Tags: blogging, cyst, depression, health, sexual health, TMI
Hello readers, blog mistress K here again, some ~4 months after the last entry. It’s a new year and I’ve been wanting to write something for awhile… something about going through depression yet again for what I initially thought was the 3rd time… but actually turned out to be more like the 4th or 5th time in my life. (But hey, who’s counting?) Of course, it wouldn’t be much of a party – or a blog post – if my vagina didn’t somehow get involved. Don’t worry – it did.
Feminists with FSD, now featuring soul-crushing depression!
My life has been kind of like this for awhile:
I can still do work, do stuff, and do a decent job at it, but I haven’t really been living, you know? Not really feeling it. It, referring to, everything.
It’s been a long 8 months. I’ve been struggling with depression since early 2012. I’m only just now starting to come out from underneath the worst of the most recent depression, after trying a couple of different treatments. I’m going to break it down for you over a blog post or two to catch up.
The trigger for this round of depression is most likely tied up with work-related stress. I’ve been (and continue to be, for now…) stuck at a dead-end job. The job is related to the skills and education I gained during college, so I am able to do what I trained to do. But I do so at a company where we’re understaffed, overworked, and where stratified office politics rule. (In other words, ~a typical office environment!) It’s not the best or the worst job I’ve ever had, but the most important thing is that I’m dissatisfied there. Since it’s clear to me now that there’s no room for growth with the company, I’ve been working on improving my career path by pursuing continuing education outside of work. Continuing education is not easy – it’s time consuming, it’s challenging, and even the continuing education itself is related to the depression – it’s forcing me to re-evaluate my old survival techniques and hang-ups about grades & perfectionism. Plus, my concentration is pretty poor – I can only go for short periods before I get interrupting thoughts and need to take a break. The worst interrupting thoughts are related to depression.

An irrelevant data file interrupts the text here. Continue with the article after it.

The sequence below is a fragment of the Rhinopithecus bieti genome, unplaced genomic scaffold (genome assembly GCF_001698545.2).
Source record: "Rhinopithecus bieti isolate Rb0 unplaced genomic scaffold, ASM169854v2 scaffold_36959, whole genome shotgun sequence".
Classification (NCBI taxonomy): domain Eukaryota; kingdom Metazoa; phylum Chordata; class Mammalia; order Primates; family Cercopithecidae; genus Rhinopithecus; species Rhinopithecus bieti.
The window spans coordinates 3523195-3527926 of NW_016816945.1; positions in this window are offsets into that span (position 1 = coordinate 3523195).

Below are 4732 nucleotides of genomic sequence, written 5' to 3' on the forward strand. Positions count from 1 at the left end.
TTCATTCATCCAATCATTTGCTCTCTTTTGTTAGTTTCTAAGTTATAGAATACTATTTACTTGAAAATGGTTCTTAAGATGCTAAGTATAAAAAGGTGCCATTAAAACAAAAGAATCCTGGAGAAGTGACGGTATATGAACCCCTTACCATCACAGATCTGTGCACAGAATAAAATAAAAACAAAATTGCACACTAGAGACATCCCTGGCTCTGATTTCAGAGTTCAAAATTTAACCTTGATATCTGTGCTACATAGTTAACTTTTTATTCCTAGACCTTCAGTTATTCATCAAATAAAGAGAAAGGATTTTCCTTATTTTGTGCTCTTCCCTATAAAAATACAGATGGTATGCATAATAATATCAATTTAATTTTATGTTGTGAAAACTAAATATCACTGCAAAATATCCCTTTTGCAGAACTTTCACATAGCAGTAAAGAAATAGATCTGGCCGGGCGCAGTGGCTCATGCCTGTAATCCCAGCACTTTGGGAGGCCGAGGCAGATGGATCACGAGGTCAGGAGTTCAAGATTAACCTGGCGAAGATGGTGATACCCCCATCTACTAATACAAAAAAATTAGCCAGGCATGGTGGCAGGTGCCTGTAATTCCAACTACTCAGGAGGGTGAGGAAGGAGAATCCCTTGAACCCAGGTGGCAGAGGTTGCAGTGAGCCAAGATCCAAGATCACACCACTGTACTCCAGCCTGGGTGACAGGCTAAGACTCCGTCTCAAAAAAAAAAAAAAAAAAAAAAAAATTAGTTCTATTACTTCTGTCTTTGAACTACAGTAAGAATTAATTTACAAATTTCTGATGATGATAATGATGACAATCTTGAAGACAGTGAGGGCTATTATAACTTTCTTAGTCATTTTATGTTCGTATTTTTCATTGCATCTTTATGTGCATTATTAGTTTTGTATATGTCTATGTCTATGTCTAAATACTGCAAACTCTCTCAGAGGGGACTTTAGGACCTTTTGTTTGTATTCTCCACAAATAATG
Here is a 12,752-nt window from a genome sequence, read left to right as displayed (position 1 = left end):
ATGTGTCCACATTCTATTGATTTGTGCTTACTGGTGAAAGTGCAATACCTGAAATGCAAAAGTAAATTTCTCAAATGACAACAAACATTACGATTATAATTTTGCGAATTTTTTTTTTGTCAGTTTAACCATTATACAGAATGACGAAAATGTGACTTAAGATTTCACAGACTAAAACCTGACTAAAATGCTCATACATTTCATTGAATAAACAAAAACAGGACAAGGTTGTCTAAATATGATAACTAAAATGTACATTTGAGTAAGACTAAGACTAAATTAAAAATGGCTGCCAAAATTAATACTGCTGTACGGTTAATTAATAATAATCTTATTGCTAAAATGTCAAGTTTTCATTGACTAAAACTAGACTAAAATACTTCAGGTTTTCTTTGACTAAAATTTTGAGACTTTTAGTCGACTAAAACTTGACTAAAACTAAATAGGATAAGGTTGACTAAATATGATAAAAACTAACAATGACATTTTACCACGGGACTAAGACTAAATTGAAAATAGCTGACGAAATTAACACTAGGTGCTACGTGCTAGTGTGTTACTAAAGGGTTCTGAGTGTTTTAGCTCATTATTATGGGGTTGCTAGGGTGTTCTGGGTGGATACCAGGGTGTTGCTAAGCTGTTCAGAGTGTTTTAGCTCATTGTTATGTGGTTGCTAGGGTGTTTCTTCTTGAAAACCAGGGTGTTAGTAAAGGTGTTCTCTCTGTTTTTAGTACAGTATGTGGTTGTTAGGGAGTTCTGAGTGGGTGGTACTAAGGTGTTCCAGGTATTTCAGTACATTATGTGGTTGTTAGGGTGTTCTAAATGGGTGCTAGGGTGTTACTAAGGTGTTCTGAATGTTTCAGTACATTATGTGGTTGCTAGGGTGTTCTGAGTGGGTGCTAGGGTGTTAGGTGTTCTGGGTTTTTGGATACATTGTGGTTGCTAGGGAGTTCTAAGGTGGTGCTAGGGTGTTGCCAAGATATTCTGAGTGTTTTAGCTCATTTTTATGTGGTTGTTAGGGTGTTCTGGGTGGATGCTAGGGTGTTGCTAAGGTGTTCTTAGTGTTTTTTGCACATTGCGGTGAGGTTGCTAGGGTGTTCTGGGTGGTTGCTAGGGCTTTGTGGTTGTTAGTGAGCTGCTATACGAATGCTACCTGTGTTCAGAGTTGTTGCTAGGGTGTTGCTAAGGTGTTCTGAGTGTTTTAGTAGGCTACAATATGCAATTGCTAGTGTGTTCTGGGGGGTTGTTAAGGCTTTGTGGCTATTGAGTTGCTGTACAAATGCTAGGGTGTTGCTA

But after awhile – and before I committed to working towards the continuing education – the job wore down on me. Being stuck at work reminded me of being stuck at home in a toxic environment. Feeling like this went on for weeks that turned into months, and eventually, with no hope of escape, I developed depression again. It was bad. I couldn’t make the invasive self-deprecating thoughts Shut Up. I internalized every little mistake as reflecting poorly on myself as a person. I felt like everyone could see right through me. I was emotionally and occasionally physically numb, unable to express or recognize my own emotions – my emotions were absent, I felt only Static. During the worst of the anxiety, I was spacing out, unable to feel physical stimulation (hot, cold, textures, etc.) And I was having nightmares a lot more frequently than I do when I’m not-depressed.